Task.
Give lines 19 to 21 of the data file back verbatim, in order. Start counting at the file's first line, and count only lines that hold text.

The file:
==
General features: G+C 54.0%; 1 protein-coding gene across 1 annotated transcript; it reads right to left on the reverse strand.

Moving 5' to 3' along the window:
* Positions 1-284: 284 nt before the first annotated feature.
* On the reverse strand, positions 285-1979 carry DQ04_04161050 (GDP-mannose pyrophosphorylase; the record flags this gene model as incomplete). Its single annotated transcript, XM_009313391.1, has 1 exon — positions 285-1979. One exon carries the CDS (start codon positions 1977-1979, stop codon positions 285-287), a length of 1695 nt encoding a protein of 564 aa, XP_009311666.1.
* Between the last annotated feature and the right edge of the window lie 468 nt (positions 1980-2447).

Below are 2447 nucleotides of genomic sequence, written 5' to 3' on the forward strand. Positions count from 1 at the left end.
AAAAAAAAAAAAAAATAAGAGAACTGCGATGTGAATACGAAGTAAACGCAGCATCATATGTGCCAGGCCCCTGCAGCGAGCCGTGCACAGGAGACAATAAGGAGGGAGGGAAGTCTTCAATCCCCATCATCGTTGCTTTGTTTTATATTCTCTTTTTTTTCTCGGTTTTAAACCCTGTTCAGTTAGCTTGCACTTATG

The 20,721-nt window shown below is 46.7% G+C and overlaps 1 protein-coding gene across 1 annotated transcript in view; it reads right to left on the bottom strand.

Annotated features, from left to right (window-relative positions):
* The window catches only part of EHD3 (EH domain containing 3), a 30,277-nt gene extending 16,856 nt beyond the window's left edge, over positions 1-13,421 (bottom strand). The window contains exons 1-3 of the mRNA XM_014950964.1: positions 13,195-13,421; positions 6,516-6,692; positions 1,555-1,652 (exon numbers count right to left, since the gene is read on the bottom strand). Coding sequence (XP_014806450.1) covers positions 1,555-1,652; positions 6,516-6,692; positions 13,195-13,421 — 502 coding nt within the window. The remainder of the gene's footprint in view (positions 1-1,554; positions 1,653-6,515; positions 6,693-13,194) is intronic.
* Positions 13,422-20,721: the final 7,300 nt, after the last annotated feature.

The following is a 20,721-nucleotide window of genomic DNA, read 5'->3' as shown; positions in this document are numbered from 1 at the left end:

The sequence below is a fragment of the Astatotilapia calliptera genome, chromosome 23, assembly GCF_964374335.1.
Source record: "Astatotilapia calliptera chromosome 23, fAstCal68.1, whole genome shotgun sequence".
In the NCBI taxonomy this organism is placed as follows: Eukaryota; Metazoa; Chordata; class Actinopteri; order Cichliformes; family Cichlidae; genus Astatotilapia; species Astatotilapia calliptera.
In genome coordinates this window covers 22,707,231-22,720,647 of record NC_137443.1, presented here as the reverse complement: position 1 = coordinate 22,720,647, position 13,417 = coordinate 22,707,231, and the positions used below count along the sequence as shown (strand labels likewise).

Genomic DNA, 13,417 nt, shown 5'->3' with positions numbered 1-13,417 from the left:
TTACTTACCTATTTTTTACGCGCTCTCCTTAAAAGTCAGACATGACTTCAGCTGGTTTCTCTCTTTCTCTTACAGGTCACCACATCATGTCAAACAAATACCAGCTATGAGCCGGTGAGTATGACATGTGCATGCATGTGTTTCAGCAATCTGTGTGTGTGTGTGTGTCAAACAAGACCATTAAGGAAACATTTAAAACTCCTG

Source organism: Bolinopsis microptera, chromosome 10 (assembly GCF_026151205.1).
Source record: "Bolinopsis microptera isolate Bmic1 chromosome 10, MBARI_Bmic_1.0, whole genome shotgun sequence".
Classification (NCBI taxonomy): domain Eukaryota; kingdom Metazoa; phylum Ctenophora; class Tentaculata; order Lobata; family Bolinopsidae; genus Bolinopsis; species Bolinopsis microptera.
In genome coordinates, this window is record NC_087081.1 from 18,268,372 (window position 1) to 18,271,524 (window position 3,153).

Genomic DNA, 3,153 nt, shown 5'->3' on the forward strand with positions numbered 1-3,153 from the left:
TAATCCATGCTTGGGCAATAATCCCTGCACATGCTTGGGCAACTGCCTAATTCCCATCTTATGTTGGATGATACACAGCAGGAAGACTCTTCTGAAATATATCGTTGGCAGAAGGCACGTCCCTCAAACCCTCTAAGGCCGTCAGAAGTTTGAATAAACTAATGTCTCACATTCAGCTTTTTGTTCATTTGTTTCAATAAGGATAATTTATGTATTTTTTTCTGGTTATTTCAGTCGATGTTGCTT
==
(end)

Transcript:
Source organism: Bolinopsis microptera, chromosome 10 (assembly GCF_026151205.1).
Source record: "Bolinopsis microptera isolate Bmic1 chromosome 10, MBARI_Bmic_1.0, whole genome shotgun sequence".
Classification (NCBI taxonomy): domain Eukaryota; kingdom Metazoa; phylum Ctenophora; class Tentaculata; order Lobata; family Bolinopsidae; genus Bolinopsis; species Bolinopsis microptera.